Jerome John “Jerry” Garcia (August 1, 1942 – August 9, 1995) was an American musician best known for his lead guitar work, singing and songwriting with the band the Grateful Dead.

Though he vehemently disavowed the role, Garcia was viewed by many as the leader or “spokesman” of the group.

Garcia performed with The Grateful Dead for their entire three-decade career (1965–1995). Garcia also founded and participated in a variety of side projects, including the Saunders-Garcia Band with longtime friend Merl Saunders, Jerry Garcia Band, Old and in the Way, the Garcia/Grisman acoustic duo, and Legion of Mary.

Garcia co-founded the New Riders of the Purple Sage with John Dawson and David Nelson. He also released several solo albums, and contributed to a number of albums by other artists over the years as a session musician. He was well known by many for his distinctive guitar playing and was ranked 46th in Rolling Stone‘s “100 Greatest Guitarists of All Time”.

Garcia was sometimes ill because of his unstable weight, and in 1986 went into a diabetic coma that nearly cost him his life. Although his overall health improved somewhat after that, he also struggled with heroin addiction, and was staying in a California drug rehabilitation facility when he died of a heart attack in August 1995.


In late 1972, Jerry came across the first guitar Doug Irwin made for Alembic and bought it on the spot for $850. At the same time he asked Irwin to personalize another one for him. This was the beginning of Wolf. She was made of maple with an ebony fingerboard and twenty four frets. The first version carried a peacock inlay which he later modified with Irwin’s eagle logo. A bloodthirsty wolf sticker that Jerry placed under the tailpiece served to give the guitar its name and was later inlaid into the body by Irwin.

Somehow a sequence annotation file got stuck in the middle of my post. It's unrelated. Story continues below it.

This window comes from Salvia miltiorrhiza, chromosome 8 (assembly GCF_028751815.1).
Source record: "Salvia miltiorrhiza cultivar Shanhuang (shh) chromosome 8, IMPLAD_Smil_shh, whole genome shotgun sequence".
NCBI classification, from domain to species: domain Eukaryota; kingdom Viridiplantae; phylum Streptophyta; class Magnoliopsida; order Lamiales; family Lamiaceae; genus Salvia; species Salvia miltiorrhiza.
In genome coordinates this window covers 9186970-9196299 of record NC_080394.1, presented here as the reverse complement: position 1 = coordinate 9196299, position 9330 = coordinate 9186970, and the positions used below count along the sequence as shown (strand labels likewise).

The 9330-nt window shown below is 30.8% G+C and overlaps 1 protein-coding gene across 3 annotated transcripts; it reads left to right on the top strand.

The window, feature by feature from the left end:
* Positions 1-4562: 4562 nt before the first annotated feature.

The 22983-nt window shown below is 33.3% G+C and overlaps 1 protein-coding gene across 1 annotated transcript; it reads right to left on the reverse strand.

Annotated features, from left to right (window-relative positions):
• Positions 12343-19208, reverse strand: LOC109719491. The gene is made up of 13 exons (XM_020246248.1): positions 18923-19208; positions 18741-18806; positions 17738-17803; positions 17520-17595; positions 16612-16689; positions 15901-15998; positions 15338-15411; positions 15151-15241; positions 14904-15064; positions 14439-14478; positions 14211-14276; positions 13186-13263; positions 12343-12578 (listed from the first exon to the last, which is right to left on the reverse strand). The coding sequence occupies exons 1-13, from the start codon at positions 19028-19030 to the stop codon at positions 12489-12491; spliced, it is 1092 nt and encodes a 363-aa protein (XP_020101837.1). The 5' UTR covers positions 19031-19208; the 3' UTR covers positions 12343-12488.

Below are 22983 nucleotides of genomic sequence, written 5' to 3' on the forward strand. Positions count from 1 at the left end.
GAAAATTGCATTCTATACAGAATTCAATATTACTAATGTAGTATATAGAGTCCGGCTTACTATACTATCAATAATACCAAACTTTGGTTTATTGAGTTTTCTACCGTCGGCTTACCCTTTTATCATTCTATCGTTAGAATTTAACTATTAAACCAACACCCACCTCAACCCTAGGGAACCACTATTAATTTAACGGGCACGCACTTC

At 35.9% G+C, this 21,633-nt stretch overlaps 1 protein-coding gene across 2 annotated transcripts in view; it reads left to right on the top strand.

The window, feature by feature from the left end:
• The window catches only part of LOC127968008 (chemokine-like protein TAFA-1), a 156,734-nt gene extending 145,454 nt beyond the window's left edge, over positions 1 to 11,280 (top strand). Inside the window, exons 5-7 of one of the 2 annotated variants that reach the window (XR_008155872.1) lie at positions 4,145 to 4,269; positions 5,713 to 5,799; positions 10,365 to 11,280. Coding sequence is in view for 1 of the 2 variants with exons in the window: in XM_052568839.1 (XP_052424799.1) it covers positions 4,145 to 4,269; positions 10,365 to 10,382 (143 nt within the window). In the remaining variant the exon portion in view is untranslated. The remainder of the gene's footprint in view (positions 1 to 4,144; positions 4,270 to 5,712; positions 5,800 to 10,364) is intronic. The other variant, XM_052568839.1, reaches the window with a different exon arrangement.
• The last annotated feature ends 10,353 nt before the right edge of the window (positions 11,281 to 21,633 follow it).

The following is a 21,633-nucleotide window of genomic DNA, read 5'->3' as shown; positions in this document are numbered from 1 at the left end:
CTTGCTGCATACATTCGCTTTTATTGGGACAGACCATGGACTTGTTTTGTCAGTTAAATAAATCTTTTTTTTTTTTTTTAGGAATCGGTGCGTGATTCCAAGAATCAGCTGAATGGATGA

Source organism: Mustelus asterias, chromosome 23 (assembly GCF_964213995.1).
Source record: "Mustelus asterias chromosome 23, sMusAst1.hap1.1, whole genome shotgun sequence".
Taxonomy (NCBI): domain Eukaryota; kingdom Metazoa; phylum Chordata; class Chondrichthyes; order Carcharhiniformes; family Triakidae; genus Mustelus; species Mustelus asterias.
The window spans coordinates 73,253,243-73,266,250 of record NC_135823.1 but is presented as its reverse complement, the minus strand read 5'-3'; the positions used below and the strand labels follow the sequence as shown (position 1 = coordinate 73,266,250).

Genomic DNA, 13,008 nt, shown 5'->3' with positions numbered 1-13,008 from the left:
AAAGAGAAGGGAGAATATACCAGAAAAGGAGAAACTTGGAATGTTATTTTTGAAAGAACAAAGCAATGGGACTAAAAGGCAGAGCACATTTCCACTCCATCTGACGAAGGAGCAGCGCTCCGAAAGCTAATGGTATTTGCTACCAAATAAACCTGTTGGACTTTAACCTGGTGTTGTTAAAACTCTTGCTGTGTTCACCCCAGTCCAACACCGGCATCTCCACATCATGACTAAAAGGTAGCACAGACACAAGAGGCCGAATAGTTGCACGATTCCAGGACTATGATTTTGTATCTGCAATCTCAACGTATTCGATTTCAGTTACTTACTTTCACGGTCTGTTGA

Tiger was Jerry Garcia’s main guitar from 1979 to 1989, and was designed and built by Sonoma County luthier Doug Irwin. The instrument was commissioned by Garcia in 1973 following the delivery of Wolf, his first major Irwin-built guitar. Upon commissioning the instrument, Garcia simply told Irwin to “make it the way he thought was best, and don’t hold back.”

Throughout the design and construction process, it was nicknamed “the Garcia,” but the final name came from the tiger inlaid on the preamp cover located on the guitar’s top, just behind the tailpiece. The body features several layers of wood laminated together face-to-face in a configuration that combined several heavy varieties of wood. Throw in a solid brass binding and you have an unusually heavy instrument, weighing close to 13.5 pounds. After Garcia began using a new Irwin guitar (known as the Rosebud) in December 1989 , Tiger became his backup guitar. But during the Grateful Dead’s final concert on July 9, 1995, a mechanical problem arose with Rosebud. Tiger was brought out and thus became the last guitar Garcia played in public.

Jerry loved Tiger for the wealth of sounds it gave him to play with. In an interview he said: ” There are about twelve possible sounds that are all quite different… This gives me a bunch of basically different tones. And that’s just the electronics; the rest is tact. I mostly work with the middle pickup…and I can get almost any sound I want.